Jail (generic)

LOUISVILLE, Ky. (WDRB) -- Hundreds of inmates are walking out of Louisville's jail without paying a cent of their own bail, because complete strangers are paying it for them.

Those forking over the cash say they're preserving Americans' rights, but critics are worried that their actions could put the public at risk as well as the inmates themselves.

Katelyn Garces is one of the inmates who was released by the Bail Project.

Katelyn Garces (interview shot, along with mugshots)

Katelyn Garces

She said she's not proud of her mugshots.

"I ended up in the craziest situations — like I was held hostage," she said. "All these things that I never thought would happen to me, it all happened."

But they're part of her story, one that started when she moved to Louisville last year.

"I started getting into a whole lot of trouble, because the drugs were cheaper, but I also had nobody around here," she said.

She was stealing to get money to get drugs and eventually got locked up.

"Once you get arrested and you're in jail, you're only thinking about getting out and trying to keep on going," she said.

She didn't have the money to post her $2,500 bail, but strangers did.

The Bail Project is a national organization that works in 13 cities, including Louisville. Since last May, it has bailed about 750 inmates out of Louisville Metro Corrections. 

"We are in a crisis situation," said Shelton McElroy, associate director of operations with the Bail Project.

Shelton McElroy, Associate Director of Operations with the Bail Project

Shelton McElroy, Associate Director of Operations with the Bail Project

McElroy said it's a crisis of jail overcrowding, because inmates can't afford to pay their bail.

"In essence, we are locking people up and keeping them here because they're poor," said Mark Bolton, director of Louisville Metro Corrections.

Mark Bolton, Director of Louisville Metro Corrections

Mark Bolton, Director of Louisville Metro Corrections

The Louisville Bail Project site has $500,000 from donors in a revolving fund. Once someone goes to court, and the bail money is returned, it goes back into the fund to bail out the next person. It covers people with low bail amounts who are charged with what are considered low-level crimes like drugs, robbery, endangerment and assault.

We asked the Louisville Metro Police Department if it considered those types of crimes low-level.

"I think it depends on the circumstances of those crimes. All assaults are not the same, all wanton endangerments are not the same," said Jessie Halladay, an LMPD spokesperson.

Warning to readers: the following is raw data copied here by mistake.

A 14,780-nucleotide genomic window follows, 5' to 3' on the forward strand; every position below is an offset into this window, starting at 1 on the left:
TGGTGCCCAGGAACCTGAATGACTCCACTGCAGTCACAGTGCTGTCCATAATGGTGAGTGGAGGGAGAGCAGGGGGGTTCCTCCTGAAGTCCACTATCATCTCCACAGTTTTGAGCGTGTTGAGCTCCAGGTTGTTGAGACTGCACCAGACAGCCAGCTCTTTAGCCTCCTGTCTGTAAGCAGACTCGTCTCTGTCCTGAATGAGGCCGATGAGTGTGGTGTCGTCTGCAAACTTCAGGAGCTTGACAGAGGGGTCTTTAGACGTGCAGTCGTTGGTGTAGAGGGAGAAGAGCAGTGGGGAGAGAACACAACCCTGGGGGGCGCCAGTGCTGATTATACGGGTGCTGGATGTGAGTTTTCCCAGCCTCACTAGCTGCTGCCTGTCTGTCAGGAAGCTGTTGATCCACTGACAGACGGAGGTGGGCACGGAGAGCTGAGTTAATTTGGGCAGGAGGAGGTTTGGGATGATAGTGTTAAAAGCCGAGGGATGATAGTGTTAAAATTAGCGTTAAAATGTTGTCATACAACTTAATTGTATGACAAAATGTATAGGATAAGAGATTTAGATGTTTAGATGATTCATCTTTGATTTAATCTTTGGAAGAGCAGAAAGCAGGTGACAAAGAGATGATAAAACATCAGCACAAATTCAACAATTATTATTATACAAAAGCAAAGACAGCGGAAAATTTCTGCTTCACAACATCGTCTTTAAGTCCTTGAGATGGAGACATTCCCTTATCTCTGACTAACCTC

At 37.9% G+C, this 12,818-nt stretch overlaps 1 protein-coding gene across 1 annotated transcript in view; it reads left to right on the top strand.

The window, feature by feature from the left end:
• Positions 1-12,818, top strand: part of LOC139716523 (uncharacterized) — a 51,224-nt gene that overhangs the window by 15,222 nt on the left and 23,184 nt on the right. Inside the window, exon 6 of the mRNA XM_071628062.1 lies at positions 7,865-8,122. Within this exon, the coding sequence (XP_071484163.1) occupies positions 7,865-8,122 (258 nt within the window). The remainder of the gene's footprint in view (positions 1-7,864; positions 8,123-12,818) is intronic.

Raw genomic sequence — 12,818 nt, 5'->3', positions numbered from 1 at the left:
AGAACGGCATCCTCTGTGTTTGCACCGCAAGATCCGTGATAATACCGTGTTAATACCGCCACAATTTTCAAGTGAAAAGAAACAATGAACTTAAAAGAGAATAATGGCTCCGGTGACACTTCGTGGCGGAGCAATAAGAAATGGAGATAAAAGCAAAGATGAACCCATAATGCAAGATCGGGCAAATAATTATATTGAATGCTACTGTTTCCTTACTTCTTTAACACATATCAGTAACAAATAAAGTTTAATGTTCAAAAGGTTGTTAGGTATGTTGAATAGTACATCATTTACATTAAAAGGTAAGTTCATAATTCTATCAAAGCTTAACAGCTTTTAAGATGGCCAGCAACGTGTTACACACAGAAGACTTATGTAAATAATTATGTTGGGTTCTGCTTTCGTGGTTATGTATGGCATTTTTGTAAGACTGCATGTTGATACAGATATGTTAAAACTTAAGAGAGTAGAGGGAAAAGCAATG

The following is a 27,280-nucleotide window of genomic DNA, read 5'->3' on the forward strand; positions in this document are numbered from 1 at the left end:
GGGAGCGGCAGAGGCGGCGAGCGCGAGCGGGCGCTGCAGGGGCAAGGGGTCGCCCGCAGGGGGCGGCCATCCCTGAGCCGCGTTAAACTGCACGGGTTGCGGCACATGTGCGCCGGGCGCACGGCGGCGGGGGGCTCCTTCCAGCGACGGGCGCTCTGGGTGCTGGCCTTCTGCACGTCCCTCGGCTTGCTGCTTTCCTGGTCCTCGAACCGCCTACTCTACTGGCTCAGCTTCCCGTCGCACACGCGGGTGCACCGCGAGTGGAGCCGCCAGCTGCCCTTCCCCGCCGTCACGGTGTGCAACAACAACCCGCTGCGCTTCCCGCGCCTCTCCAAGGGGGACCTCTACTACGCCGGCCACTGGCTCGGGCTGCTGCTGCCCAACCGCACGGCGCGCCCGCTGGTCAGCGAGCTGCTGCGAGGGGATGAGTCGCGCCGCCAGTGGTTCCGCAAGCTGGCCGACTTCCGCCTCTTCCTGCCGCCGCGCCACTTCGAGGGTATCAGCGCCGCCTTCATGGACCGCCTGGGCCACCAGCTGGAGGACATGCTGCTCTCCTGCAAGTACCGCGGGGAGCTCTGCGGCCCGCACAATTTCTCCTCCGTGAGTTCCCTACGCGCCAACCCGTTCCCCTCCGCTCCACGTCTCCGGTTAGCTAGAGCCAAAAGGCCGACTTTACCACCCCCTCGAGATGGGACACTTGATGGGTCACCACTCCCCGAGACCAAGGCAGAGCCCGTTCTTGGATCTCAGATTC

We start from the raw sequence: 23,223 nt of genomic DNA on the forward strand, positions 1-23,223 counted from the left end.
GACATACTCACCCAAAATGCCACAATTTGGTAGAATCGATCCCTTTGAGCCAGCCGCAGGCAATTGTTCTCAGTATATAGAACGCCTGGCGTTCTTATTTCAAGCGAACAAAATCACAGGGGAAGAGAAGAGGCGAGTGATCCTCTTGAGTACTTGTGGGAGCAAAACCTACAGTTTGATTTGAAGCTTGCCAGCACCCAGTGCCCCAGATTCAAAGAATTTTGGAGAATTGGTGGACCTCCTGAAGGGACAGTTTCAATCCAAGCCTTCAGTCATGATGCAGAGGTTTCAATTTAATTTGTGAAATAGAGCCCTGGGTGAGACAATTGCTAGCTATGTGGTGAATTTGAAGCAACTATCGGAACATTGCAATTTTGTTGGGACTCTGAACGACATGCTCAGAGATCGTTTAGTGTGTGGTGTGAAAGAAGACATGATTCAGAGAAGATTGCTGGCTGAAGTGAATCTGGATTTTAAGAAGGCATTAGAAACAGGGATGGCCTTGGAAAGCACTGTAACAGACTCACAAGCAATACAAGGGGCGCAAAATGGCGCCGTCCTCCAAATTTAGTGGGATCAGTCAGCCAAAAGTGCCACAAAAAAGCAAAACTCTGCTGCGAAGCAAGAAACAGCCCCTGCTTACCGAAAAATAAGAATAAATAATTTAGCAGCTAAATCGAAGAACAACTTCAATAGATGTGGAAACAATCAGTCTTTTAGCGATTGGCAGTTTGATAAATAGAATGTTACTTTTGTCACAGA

Jessie Halladay, an LMPD spokeswoman

Jessie Halladay, an LMPD spokeswoman

The idea of the Bail Project is that everyone is innocent until proven guilty. It's the cornerstone of the American justice system. But the Bail Project said it isn't happening.

"By incarcerating you pre-trial, that presumption of innocence has now been taken away," McElroy said.

LMPD's Chief Steve Conrad supports the program. So does Bolton and Commonwealth's Attorney Tom Wine.

"As long as they're returning to court and answering for the things we've done on the front-end as far as the arrest, that's OK with us," said Jessie Halladay, an LMPD spokesperson. "The primary focus for us is public safety."

And the vast majority, about 94%, do show back up for court as ordered. But there are other concerns.

"I was very scared for her," said Elizabeth Garces, Katelyn's mom. "It was like, 'Do you realize what you've done? My daughter's an addict. She's overdosed before. She has a great chance of overdosing again, and you all have gone to let her out.'"

Garces' mom thought jail was the safest place for her daughter.

"That mother's concerns are very valid," McElroy said. "That keeps us up ... That keeps us up at night."

Inmates in jail (generic, blurred)

McElroy admits the Bail Project is not a perfect system, but it is helping a flaw in the judicial system.

"Just because one person doesn't have $2,000 in their bank account, while another person does have $2,000 in their bank account -- this person gets to go home based on having $2,000 and this person doesn't. How does that mitigate risk at all?" McElroy said.

McElroy said once a person's case closes, the relationship with the bail project ends. If a client is re-arrested, they can get bailed out again if they qualify. Garces was eventually locked up again. She did not qualify with the Bail Project, because she did not show up for court the first time she was bailed out.

Since that time in her life, over a year has passed. She's gone to rehab and graduated from a drug treatment program.

"By the grace of God, they gave me a second chance," Garces said.

She's now on the path of re-writing her story and sharing it with others.

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